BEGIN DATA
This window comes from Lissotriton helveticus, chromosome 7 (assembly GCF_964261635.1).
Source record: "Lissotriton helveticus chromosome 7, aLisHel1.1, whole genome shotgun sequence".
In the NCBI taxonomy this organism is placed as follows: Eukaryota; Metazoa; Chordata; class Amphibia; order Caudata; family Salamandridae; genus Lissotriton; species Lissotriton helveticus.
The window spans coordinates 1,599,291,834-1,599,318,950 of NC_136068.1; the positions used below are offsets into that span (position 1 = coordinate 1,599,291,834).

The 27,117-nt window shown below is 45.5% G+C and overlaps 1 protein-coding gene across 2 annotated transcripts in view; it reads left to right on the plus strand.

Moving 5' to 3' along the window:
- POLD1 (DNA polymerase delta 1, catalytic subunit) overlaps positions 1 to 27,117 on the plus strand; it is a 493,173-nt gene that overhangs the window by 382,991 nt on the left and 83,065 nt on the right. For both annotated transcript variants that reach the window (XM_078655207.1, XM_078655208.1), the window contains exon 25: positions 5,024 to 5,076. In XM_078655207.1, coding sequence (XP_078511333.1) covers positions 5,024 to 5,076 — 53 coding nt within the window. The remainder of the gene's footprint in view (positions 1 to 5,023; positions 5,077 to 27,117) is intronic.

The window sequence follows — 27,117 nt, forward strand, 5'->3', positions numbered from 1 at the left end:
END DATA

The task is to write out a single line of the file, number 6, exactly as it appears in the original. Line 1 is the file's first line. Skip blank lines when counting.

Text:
Moving 5' to 3' along the window: